The Radio & Plasma Wave Investigation (RPWI) instrument on the ESA JUICE spacecraft has successfully deployed all its sensors.
The Radio & Plasma Wave Investigation (RPWI) instrument on the ESA JUpiter ICy moons Explorer (JUICE) spacecraft has successfully deployed all its sensors and is now delivering science data.
The RPWI instrument, a European multinational collaboration together with Japan, is led by researchers at the Swedish Institute of Physics (IRF) in Uppsala. RPWI has three unique sets of sensors for measuring the physical properties of the ionized gas (space plasma) surrounding Jupiter and its icy Galilean moon, electric and magnetic field variations, and radio waves. One set constitutes four Langmuir probes (LP-PWI), mounted on 3-metre-long deployable booms. Another set consists of the Radio Wave Instrument (RWI), with three crossed 2.5-meter-long antennas. And the third set is the 3-axial search coil magnetometer (SCM), mounted at 8.2m distance from the spacecraft on the 10.6-metre-long JUICE magnetometer boom.
The LP-PWI booms and RWI antennas were all successfully deployed last week, following the Search Coil Magnetometer (SCM) which successfully started its operations during the deployment of the J-MAG magnetometer boom about one month ago. All sensors deliver science data to the RPWI onboard data processing unit (DPU) before it is sent back to Earth. After seeing the last LP-PWI boom deployed successfully last Friday, the RPWI Principal Investigator, Jan-Erik Wahlund at IRFU exclaimed: “Fantastic, after more than ten years of intensive work, we are finally ready for science discoveries!”.
The DC vector electric field measurements by LP-PWI will be the first ever at Jupiter. These electric field measurements will be sensitive enough to detect the very weak electromagnetic signals from tides and currents within the sub-surface oceans; and near the icy moons themselves.
The RPWI instrument will also for the first time combine three-dimensional measurements of fluctuating electric fields, by LP-PWI, with the full vector measurements of magnetic field fluctuations, by the combined SCM and Low Frequency (LF) receiver. This will provide us with unprecedented opportunities to fully determine the polarization and propagation properties of electromagnetic waves at audible frequencies and to track them to their sources, something which is not possible with data from other past and current missions at Jupiter. This will give novel information on how energy and momentum are transferred between the Icy Moons – Ganymede, Callisto and Europa – and the immense, rotating Jovian magnetosphere allowing for understanding of how plasma is energized. Of particular importance are waves in the vicinity of Ganymede, which is the only natural satellite of the Solar System having its own magnetic field and will be extensively studied by JUICE being the first spacecraft ever orbiting a satellite other than the Moon. This transfer drives, among other processes, the aurora on Ganymede and it may even affect the possibilities of life in the oceans beneath the icy moons’ frozen ice sheets. The moon-magnetosphere coupling, in turn, also strongly affects the conditions in the upper atmosphere of Jupiter.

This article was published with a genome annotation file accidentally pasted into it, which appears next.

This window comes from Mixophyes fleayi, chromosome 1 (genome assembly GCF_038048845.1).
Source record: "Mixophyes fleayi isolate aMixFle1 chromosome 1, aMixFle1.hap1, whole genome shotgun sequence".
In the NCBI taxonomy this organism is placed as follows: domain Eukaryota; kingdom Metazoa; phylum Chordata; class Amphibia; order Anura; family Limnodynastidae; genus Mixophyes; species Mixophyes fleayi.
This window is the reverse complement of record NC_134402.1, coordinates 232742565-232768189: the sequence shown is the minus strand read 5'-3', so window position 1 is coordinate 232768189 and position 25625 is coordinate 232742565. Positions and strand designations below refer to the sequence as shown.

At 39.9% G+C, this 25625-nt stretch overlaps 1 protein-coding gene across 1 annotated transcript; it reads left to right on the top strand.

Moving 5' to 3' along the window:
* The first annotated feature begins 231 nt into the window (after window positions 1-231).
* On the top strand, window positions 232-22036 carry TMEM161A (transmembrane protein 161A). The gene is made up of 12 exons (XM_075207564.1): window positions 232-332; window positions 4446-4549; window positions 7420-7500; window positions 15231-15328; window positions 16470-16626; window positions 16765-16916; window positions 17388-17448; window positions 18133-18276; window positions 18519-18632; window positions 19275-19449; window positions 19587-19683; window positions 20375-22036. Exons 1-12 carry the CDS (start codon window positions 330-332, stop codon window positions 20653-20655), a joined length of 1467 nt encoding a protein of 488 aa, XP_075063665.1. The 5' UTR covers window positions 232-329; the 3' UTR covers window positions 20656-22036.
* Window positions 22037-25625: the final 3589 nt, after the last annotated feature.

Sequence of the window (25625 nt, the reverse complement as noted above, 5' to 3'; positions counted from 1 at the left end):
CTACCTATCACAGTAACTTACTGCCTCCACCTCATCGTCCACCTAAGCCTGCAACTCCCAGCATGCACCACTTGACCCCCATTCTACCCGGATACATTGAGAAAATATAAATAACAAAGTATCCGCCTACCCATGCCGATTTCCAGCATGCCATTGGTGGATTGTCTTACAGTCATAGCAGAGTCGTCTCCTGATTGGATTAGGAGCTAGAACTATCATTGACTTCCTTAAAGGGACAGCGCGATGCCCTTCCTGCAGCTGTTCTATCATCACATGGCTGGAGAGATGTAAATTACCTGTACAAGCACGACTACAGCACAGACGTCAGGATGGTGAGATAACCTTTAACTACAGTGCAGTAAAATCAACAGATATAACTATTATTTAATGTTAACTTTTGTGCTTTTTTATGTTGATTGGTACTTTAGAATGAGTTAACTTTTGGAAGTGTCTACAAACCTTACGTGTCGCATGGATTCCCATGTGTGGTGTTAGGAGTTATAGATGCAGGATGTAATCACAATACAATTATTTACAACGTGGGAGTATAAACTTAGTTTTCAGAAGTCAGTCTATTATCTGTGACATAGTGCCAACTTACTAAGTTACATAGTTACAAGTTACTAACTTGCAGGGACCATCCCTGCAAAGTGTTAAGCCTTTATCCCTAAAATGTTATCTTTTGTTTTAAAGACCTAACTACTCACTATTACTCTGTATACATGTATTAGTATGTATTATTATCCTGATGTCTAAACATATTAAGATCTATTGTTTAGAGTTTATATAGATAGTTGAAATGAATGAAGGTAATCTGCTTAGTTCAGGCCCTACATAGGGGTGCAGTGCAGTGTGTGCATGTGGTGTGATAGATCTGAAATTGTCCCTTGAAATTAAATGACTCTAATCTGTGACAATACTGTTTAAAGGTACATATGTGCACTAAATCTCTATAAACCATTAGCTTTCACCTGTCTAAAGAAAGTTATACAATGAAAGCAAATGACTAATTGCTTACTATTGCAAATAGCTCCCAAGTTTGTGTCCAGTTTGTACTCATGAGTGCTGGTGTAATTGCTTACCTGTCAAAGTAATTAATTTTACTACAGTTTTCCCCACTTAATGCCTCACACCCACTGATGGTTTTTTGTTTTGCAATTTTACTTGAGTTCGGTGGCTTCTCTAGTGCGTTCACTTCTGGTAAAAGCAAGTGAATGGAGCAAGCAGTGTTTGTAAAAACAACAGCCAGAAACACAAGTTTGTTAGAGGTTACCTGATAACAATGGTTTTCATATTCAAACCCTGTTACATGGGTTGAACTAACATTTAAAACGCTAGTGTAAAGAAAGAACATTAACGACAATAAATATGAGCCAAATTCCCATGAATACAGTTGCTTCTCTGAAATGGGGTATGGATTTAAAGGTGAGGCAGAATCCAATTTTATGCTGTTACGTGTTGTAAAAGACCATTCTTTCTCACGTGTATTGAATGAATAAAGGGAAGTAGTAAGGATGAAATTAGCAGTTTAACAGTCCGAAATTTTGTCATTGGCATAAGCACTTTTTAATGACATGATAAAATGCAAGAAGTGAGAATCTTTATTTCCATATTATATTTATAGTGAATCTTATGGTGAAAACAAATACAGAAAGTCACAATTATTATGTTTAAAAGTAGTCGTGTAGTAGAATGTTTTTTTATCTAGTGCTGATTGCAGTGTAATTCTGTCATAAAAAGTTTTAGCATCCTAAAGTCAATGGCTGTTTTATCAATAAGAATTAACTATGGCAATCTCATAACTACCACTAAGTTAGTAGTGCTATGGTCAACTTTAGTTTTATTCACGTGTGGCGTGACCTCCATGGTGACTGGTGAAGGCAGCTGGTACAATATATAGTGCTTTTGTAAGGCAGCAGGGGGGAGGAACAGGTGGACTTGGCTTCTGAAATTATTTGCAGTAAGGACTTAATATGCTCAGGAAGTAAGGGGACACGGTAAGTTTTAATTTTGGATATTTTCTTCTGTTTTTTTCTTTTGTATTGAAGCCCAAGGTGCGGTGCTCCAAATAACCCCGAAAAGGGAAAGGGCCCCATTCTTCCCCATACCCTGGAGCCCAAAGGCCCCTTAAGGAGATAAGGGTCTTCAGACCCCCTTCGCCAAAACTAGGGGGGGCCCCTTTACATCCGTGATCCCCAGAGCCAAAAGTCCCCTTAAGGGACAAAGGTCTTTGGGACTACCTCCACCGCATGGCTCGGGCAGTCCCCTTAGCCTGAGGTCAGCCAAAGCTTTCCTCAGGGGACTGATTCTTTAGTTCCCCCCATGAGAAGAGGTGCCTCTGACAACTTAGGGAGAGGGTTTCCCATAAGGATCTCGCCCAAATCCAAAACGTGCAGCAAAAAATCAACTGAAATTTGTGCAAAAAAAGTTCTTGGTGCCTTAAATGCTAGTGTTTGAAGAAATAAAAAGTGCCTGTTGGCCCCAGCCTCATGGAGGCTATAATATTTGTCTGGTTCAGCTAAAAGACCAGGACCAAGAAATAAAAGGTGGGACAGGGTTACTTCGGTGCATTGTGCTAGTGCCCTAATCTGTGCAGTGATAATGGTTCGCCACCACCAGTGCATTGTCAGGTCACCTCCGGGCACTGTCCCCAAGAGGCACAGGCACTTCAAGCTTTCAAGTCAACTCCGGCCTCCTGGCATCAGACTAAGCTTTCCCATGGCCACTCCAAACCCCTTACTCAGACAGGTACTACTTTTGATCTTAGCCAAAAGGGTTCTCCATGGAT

The suite of RPWI sensors complement each other and have overlapping frequency ranges, from DC up to 45 MHz. Together the sensors are capable of measuring three-dimensional (3D) electromagnetic fields. “Our 3D design strategy makes it possible to measure true physical observables, such as energy and momentum, in Emmy Noether’s sense, without resorting to theories or simulations to interpret the data”, says Jan Bergman, who is a researcher at IRF and Technical Manager for RPWI.
The high-frequency radio observations with RWI will perform unique remote observations using radio signals and their occultations and reflections. The RWI observations will allow us to characterise Jovian radio sources, conduct radio sounding of the ionospheres, and do passive radar measurements of the sub-surfaces of the three icy moons. We also expect to find episodic plume ejections triggered by crustal activities.
The RPWI instrument will perform many scientific measurements during the almost 8-year long cruise en-route to Jupiter. Careful calibration measurements in known environments, like the solar wind, will be made during the long journey to Jupiter. Our mascot, Sonic the Hedgehog, will then be very well trained to detect the tiniest electromagnetic wiggle when we arrive in 2031!